For our first episode, we are so excited to feature Dr. Kathleen Clem. Among her many stellar accomplishments, she served as the founding president of AWAEM in 2009. She’s a true pioneer of emergency medicine— she was the first female division chief in the department of surgery and the first chair of the academic department of emergency medicine at Duke before serving as chair at Loma Linda University, her alma mater. She talks about how advocating for women does not mean hating men, and how the academy first began as a tiny interest group, and how it’s evolved into a nearly-400 member strong organization.

Tell us about what you do currently.

K Clem: Currently, I’m the chief clinical officer for a healthcare system that oversees 47 hospitals in nine states. I oversee not only emergency medicine, but also multiple academic programs for residencies that are in our facilities, relationships with other academic institutions, as well as the clinical enterprise for all of these hospitals.

How did you end up where you are now?

K Clem: Well, I would say that AWAEM has been there for me from the beginning. Since its inception, I was privileged to be the very first inaugural president of AWAEM, and wrote the charter for that. I will tell you that the co-mentoring that has occurred between the AWAEM leaders throughout the system has been very instrumental in my career growth. I would not be able to do what I’m doing now if it wasn’t for my AWAEM tribe. Not only was I the inaugural leader, but I’ve been able to stay involved with many of these other leaders, as well as the current AWAEM members. This has afforded me opportunities for career growth that would not be there. The networking is unprecedented.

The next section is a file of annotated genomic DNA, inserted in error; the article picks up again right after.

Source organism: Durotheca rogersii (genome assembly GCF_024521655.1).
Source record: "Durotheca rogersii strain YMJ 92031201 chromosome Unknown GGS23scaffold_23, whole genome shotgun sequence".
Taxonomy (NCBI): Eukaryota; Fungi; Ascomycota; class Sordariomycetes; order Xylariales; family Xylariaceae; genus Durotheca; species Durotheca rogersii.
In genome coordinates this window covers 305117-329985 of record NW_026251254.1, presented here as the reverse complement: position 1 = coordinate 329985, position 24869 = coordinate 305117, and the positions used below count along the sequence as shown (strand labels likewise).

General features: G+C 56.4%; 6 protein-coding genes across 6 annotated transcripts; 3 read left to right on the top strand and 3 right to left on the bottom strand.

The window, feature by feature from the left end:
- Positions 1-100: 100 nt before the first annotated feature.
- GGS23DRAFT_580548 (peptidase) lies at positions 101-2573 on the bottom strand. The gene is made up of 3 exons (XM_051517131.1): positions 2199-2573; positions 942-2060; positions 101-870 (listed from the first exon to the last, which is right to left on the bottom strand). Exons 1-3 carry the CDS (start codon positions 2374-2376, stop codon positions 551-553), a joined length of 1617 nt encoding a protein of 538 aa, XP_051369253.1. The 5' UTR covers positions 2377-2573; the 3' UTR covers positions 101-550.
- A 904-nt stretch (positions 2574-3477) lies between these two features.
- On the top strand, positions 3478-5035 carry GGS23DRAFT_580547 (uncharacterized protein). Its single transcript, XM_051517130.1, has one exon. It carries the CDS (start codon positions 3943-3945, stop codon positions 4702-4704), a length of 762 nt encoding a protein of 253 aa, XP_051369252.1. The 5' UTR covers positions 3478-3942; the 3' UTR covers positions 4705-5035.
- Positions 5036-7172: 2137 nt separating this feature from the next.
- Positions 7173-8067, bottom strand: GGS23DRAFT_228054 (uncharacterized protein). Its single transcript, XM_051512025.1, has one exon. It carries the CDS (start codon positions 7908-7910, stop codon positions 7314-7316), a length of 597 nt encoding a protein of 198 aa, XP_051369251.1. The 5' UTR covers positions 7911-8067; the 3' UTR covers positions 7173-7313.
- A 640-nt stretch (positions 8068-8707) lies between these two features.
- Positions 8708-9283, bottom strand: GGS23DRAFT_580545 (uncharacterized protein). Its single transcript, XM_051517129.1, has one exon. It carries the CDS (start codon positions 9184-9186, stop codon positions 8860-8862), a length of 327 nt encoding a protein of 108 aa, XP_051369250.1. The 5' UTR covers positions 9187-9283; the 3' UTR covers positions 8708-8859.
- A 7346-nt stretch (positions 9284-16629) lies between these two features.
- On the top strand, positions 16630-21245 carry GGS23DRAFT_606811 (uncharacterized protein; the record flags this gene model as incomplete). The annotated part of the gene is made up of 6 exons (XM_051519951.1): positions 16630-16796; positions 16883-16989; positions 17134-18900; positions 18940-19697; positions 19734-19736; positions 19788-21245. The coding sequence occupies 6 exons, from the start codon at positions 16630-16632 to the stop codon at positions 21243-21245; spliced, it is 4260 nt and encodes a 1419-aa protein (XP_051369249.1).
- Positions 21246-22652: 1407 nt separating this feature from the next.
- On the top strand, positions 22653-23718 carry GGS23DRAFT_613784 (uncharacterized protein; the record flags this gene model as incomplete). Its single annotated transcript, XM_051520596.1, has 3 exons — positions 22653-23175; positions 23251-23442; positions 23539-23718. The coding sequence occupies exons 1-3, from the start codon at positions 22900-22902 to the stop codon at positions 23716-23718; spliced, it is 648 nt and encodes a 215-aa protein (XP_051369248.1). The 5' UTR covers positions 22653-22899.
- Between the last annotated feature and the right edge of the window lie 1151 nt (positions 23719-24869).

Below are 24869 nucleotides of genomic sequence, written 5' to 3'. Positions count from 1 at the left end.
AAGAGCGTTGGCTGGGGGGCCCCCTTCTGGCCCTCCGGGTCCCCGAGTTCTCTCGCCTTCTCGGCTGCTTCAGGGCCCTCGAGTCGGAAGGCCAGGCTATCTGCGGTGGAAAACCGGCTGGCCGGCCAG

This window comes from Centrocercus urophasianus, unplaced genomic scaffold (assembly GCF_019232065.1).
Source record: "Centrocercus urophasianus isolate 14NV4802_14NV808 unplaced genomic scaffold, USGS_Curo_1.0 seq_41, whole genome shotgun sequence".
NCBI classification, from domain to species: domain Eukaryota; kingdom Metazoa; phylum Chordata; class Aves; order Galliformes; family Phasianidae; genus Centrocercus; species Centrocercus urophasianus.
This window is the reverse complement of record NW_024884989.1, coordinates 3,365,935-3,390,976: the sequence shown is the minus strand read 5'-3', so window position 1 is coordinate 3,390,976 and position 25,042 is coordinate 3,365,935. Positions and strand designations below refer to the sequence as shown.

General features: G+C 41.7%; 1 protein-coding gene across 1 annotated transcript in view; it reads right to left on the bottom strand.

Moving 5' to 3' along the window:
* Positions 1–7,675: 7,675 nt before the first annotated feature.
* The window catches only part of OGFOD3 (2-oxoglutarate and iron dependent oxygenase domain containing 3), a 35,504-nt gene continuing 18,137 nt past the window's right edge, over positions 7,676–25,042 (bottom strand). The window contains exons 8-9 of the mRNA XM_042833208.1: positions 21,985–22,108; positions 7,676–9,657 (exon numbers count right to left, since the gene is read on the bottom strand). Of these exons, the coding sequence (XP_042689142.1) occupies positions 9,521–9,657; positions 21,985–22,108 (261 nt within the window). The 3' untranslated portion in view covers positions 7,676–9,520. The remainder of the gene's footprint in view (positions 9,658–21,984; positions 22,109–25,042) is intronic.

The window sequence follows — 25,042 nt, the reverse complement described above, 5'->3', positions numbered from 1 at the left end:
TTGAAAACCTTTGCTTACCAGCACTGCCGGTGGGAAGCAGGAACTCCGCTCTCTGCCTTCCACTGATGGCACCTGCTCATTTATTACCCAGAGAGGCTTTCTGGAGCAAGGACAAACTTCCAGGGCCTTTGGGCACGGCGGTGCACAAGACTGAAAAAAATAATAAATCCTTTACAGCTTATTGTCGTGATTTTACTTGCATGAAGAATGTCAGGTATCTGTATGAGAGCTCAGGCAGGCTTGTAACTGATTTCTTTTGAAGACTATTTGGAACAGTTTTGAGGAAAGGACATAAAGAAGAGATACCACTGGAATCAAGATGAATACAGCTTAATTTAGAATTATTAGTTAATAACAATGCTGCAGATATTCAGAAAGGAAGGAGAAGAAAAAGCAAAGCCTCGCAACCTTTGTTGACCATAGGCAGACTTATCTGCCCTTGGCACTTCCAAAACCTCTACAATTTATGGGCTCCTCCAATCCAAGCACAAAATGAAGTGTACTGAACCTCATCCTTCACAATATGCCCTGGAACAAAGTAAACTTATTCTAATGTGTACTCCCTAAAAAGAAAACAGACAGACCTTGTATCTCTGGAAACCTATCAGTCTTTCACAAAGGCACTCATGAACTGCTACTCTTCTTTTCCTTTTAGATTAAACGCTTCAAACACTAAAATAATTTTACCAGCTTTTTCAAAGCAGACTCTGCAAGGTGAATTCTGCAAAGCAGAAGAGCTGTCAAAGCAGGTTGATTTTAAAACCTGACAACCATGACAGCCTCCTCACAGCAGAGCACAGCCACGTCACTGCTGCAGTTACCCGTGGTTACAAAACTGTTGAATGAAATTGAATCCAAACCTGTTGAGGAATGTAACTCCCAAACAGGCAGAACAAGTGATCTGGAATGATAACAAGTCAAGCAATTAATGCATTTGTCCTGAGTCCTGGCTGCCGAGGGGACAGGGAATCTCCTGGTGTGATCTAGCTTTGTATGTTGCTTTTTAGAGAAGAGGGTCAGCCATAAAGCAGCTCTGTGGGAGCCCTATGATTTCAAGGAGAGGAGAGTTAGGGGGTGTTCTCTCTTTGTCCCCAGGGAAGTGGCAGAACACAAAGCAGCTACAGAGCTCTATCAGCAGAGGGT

When did you first notice the need for an organization like AWAEM?

K Clem: I was a member of the Mentoring Women Interest Group at SAEM. I’ve been a part of SAEM since the beginning of my career because I love academics. I love teaching. SAEM has been very helpful to me in my career growth, as leader, as division chief, academic chair, and also for my professional development as an educator, but I will tell you what I saw was such a paucity of women leaders in academia. The Mentoring Women Interest Group was the right idea, but it had not moved forward. We ended up with three or four people meeting, and we just talked to each other, but it needed to be more, so a task force was formed. It was on academic women in academic emergency medicine. As it was birthed out of that taskforce that we developed this Academy for Women in Academic Emergency Medicine. It has just taken off because is recognized we need a place to be anchored, to be focused, to come together, to promote each other, and provide resources. AWAEM does all of that.

What motivated you to step up to the inaugural president position?

K Clem: I think I stepped up primarily because I knew I needed it, and then I looked around, and so did my colleagues. It just wasn’t there, and so, if not us, then who? We just linked arms, and made it happen.

Can you describe any other specific AWAEM initiatives that may have impacted your career or careers of AWAEM members?

K Clem: I think the fact that we promote each other, we provide awards that people can rightfully post into their CVs really helps women to advance. We also make sure that women have opportunities for speaking, which is really a very important part of career growth. I’ll also say the fact that we are able to provide letters for promotion because we know each other. We network within the group, so when you need a letter for promotion, and it’s outside your institution, where do you go? Now there’s a place to go.

Can you describe how leadership in AWAEM and other professional organizations is considered for the purposes of academic advancement, for example promotion?